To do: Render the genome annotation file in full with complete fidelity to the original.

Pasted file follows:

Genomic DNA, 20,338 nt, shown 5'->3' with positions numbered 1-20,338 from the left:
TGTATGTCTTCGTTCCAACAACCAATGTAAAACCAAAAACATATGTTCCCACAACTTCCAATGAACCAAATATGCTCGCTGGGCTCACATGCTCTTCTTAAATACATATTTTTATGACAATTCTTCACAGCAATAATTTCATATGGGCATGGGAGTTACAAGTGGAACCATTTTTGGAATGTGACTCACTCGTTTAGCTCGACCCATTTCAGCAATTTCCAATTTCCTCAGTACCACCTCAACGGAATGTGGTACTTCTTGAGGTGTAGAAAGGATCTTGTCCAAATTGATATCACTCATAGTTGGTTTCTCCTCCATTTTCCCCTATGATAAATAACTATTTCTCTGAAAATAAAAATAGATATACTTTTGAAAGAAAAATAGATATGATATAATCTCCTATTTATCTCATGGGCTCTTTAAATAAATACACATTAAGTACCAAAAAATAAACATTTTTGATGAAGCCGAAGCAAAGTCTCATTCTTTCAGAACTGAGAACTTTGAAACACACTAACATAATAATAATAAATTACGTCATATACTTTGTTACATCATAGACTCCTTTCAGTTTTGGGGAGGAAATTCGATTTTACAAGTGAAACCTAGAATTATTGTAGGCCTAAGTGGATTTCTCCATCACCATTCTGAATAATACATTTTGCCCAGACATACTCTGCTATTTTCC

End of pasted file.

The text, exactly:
Genomic DNA, 20,338 nt, shown 5'->3' with positions numbered 1-20,338 from the left:
TGTATGTCTTCGTTCCAACAACCAATGTAAAACCAAAAACATATGTTCCCACAACTTCCAATGAACCAAATATGCTCGCTGGGCTCACATGCTCTTCTTAAATACATATTTTTATGACAATTCTTCACAGCAATAATTTCATATGGGCATGGGAGTTACAAGTGGAACCATTTTTGGAATGTGACTCACTCGTTTAGCTCGACCCATTTCAGCAATTTCCAATTTCCTCAGTACCACCTCAACGGAATGTGGTACTTCTTGAGGTGTAGAAAGGATCTTGTCCAAATTGATATCACTCATAGTTGGTTTCTCCTCCATTTTCCCCTATGATAAATAACTATTTCTCTGAAAATAAAAATAGATATACTTTTGAAAGAAAAATAGATATGATATAATCTCCTATTTATCTCATGGGCTCTTTAAATAAATACACATTAAGTACCAAAAAATAAACATTTTTGATGAAGCCGAAGCAAAGTCTCATTCTTTCAGAACTGAGAACTTTGAAACACACTAACATAATAATAATAAATTACGTCATATACTTTGTTACATCATAGACTCCTTTCAGTTTTGGGGAGGAAATTCGATTTTACAAGTGAAACCTAGAATTATTGTAGGCCTAAGTGGATTTCTCCATCACCATTCTGAATAATACATTTTGCCCAGACATACTCTGCTATTTTCC